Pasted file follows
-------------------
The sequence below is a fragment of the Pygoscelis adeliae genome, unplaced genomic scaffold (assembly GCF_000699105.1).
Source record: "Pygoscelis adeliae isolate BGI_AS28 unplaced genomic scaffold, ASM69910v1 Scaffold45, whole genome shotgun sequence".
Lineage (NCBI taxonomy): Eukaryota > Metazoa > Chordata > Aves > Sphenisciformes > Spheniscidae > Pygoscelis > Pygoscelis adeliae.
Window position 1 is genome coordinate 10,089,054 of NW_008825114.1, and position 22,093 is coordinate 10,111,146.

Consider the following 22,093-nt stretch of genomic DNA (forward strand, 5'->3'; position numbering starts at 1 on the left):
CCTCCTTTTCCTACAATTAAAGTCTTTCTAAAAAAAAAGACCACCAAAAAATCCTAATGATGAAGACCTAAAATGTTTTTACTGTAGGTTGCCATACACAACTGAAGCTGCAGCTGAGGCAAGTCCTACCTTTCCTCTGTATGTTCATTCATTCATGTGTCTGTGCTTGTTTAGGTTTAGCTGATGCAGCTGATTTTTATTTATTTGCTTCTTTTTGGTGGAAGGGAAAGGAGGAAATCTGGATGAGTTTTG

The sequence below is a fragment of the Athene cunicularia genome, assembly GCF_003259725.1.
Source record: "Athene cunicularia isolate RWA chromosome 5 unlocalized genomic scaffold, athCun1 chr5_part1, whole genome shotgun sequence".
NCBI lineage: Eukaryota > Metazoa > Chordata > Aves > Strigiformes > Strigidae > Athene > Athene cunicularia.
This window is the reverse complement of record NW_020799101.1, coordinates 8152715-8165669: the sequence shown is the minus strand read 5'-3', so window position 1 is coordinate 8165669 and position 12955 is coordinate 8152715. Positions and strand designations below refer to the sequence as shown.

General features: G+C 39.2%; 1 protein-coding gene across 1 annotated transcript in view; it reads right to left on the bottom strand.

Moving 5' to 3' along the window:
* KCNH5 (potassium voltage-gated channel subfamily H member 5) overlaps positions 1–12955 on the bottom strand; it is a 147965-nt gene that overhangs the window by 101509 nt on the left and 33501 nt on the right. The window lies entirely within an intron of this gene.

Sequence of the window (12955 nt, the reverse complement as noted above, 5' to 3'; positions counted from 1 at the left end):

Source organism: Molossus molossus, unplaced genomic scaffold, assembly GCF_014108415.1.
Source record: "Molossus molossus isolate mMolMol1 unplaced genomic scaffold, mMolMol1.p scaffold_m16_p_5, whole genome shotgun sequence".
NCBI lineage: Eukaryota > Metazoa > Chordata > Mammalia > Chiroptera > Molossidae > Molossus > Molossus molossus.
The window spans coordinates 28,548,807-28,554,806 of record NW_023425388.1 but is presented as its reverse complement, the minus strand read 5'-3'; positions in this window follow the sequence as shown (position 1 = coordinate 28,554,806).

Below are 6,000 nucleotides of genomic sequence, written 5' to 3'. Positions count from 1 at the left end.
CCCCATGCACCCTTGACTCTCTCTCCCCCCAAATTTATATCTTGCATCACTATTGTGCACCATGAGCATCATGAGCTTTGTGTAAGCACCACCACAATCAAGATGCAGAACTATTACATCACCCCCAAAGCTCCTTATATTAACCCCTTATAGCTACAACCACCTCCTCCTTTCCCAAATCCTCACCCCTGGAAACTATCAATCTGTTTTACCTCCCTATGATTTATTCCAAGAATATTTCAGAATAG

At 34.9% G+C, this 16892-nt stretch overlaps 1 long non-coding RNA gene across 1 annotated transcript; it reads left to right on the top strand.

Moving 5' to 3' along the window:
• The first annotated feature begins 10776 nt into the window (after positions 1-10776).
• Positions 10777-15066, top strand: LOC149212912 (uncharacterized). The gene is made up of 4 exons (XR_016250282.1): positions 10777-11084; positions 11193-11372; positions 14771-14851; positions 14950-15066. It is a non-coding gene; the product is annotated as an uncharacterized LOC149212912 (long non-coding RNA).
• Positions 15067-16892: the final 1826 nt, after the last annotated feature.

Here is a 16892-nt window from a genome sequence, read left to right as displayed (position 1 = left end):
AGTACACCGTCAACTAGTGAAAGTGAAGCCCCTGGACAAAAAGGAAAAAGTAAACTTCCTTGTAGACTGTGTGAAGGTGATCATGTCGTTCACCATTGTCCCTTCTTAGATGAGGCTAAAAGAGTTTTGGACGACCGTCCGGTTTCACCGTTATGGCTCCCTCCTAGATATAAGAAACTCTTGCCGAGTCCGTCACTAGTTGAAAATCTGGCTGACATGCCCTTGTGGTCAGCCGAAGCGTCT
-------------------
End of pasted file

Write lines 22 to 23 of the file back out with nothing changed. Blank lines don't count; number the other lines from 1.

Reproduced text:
Moving 5' to 3' along the window:
• The first annotated feature begins 10776 nt into the window (after positions 1-10776).